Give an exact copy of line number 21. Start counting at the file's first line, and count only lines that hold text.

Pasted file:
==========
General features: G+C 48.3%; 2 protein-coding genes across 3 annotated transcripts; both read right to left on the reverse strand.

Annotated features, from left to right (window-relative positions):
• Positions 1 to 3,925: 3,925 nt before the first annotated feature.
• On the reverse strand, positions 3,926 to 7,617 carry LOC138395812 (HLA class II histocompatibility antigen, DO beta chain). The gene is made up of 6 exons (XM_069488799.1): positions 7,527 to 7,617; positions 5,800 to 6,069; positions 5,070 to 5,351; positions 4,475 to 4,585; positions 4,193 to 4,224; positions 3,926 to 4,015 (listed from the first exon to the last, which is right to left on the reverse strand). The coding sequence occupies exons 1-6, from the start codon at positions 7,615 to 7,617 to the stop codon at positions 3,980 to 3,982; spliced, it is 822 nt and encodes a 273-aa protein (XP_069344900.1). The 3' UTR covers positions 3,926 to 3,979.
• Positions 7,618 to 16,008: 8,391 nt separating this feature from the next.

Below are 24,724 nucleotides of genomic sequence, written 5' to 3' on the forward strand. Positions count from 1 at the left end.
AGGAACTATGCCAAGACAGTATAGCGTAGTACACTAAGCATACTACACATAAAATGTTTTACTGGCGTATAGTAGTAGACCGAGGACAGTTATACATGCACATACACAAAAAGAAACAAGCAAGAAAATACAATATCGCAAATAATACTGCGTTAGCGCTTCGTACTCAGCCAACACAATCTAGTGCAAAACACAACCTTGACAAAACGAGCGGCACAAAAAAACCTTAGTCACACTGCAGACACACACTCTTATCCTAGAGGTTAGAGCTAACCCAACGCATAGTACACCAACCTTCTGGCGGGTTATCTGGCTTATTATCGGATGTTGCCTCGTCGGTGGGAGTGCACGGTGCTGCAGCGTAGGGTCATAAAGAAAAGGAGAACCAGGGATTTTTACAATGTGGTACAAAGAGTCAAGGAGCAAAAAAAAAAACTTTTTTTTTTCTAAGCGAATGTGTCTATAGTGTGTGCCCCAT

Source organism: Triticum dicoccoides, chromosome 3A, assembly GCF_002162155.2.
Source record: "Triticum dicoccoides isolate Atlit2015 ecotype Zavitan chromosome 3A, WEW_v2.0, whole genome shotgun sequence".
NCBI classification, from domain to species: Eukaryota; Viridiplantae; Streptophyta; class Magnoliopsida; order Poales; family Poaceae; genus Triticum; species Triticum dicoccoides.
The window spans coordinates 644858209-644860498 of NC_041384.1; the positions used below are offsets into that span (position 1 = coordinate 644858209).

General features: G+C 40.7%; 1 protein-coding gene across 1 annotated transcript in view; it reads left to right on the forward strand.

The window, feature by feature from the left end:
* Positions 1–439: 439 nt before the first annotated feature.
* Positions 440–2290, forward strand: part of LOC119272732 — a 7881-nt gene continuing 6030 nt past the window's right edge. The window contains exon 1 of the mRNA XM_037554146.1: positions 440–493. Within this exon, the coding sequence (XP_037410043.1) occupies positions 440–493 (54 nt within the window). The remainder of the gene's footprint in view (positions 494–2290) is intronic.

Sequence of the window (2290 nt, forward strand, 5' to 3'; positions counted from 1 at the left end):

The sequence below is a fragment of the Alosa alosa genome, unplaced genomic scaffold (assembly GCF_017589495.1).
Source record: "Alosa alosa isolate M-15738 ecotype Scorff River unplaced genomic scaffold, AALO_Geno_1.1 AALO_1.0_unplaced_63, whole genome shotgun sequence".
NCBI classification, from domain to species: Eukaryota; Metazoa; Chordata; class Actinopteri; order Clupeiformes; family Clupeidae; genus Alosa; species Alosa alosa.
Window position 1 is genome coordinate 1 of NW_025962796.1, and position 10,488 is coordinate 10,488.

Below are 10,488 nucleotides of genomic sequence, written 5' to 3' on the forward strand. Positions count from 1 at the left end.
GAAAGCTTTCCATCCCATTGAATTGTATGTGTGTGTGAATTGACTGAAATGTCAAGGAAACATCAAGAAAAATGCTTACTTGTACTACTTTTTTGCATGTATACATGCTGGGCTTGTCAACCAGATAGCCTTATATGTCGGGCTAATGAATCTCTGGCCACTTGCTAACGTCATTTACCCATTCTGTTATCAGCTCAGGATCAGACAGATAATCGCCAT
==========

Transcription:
Below are 10,488 nucleotides of genomic sequence, written 5' to 3' on the forward strand. Positions count from 1 at the left end.